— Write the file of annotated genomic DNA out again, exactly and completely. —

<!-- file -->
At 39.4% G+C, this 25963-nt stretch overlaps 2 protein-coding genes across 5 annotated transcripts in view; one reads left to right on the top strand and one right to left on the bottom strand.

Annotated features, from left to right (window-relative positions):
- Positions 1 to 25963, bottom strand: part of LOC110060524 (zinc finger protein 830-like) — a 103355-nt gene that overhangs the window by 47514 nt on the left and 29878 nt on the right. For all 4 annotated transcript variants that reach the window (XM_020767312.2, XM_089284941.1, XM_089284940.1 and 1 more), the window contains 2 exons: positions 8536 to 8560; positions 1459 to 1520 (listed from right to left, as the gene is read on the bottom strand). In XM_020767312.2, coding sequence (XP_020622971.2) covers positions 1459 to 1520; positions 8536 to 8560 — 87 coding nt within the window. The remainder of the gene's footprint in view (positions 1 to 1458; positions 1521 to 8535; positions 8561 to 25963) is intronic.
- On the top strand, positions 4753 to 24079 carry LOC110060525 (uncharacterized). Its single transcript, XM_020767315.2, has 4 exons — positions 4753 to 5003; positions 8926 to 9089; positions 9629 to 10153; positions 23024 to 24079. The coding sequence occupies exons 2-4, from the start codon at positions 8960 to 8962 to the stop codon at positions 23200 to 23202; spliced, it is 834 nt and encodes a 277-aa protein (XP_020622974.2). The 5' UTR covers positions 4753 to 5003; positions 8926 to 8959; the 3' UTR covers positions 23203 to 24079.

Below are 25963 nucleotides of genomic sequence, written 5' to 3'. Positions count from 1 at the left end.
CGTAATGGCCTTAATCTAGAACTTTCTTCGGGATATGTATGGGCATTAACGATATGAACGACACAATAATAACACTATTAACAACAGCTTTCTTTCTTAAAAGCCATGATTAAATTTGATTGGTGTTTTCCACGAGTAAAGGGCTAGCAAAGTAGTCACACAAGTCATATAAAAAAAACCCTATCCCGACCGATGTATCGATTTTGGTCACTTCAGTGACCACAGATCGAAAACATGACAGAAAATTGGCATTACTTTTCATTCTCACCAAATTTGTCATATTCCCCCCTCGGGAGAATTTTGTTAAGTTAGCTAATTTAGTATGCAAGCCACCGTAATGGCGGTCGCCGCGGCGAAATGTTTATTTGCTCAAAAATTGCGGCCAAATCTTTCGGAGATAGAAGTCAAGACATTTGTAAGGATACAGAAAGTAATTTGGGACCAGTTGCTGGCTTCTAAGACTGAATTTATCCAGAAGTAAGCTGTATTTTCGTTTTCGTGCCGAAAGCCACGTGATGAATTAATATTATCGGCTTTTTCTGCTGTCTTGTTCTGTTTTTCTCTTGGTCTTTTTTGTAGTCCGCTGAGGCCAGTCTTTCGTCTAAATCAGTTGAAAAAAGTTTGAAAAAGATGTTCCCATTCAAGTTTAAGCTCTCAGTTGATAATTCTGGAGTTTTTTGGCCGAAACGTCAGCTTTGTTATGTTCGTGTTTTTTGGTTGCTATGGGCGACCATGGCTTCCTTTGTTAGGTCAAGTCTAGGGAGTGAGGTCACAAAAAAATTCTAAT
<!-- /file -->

At 39.4% G+C, this 25963-nt stretch overlaps 2 protein-coding genes across 5 annotated transcripts in view; one reads left to right on the top strand and one right to left on the bottom strand.

Annotated features, from left to right (window-relative positions):
- Positions 1 to 25963, bottom strand: part of LOC110060524 (zinc finger protein 830-like) — a 103355-nt gene that overhangs the window by 47514 nt on the left and 29878 nt on the right. For all 4 annotated transcript variants that reach the window (XM_020767312.2, XM_089284941.1, XM_089284940.1 and 1 more), the window contains 2 exons: positions 8536 to 8560; positions 1459 to 1520 (listed from right to left, as the gene is read on the bottom strand). In XM_020767312.2, coding sequence (XP_020622971.2) covers positions 1459 to 1520; positions 8536 to 8560 — 87 coding nt within the window. The remainder of the gene's footprint in view (positions 1 to 1458; positions 1521 to 8535; positions 8561 to 25963) is intronic.
- On the top strand, positions 4753 to 24079 carry LOC110060525 (uncharacterized). Its single transcript, XM_020767315.2, has 4 exons — positions 4753 to 5003; positions 8926 to 9089; positions 9629 to 10153; positions 23024 to 24079. The coding sequence occupies exons 2-4, from the start codon at positions 8960 to 8962 to the stop codon at positions 23200 to 23202; spliced, it is 834 nt and encodes a 277-aa protein (XP_020622974.2). The 5' UTR covers positions 4753 to 5003; positions 8926 to 8959; the 3' UTR covers positions 23203 to 24079.

Below are 25963 nucleotides of genomic sequence, written 5' to 3'. Positions count from 1 at the left end.
CGTAATGGCCTTAATCTAGAACTTTCTTCGGGATATGTATGGGCATTAACGATATGAACGACACAATAATAACACTATTAACAACAGCTTTCTTTCTTAAAAGCCATGATTAAATTTGATTGGTGTTTTCCACGAGTAAAGGGCTAGCAAAGTAGTCACACAAGTCATATAAAAAAAACCCTATCCCGACCGATGTATCGATTTTGGTCACTTCAGTGACCACAGATCGAAAACATGACAGAAAATTGGCATTACTTTTCATTCTCACCAAATTTGTCATATTCCCCCCTCGGGAGAATTTTGTTAAGTTAGCTAATTTAGTATGCAAGCCACCGTAATGGCGGTCGCCGCGGCGAAATGTTTATTTGCTCAAAAATTGCGGCCAAATCTTTCGGAGATAGAAGTCAAGACATTTGTAAGGATACAGAAAGTAATTTGGGACCAGTTGCTGGCTTCTAAGACTGAATTTATCCAGAAGTAAGCTGTATTTTCGTTTTCGTGCCGAAAGCCACGTGATGAATTAATATTATCGGCTTTTTCTGCTGTCTTGTTCTGTTTTTCTCTTGGTCTTTTTTGTAGTCCGCTGAGGCCAGTCTTTCGTCTAAATCAGTTGAAAAAAGTTTGAAAAAGATGTTCCCATTCAAGTTTAAGCTCTCAGTTGATAATTCTGGAGTTTTTTGGCCGAAACGTCAGCTTTGTTATGTTCGTGTTTTTTGGTTGCTATGGGCGACCATGGCTTCCTTTGTTAGGTCAAGTCTAGGGAGTGAGGTCACAAAAAAATTCTAAT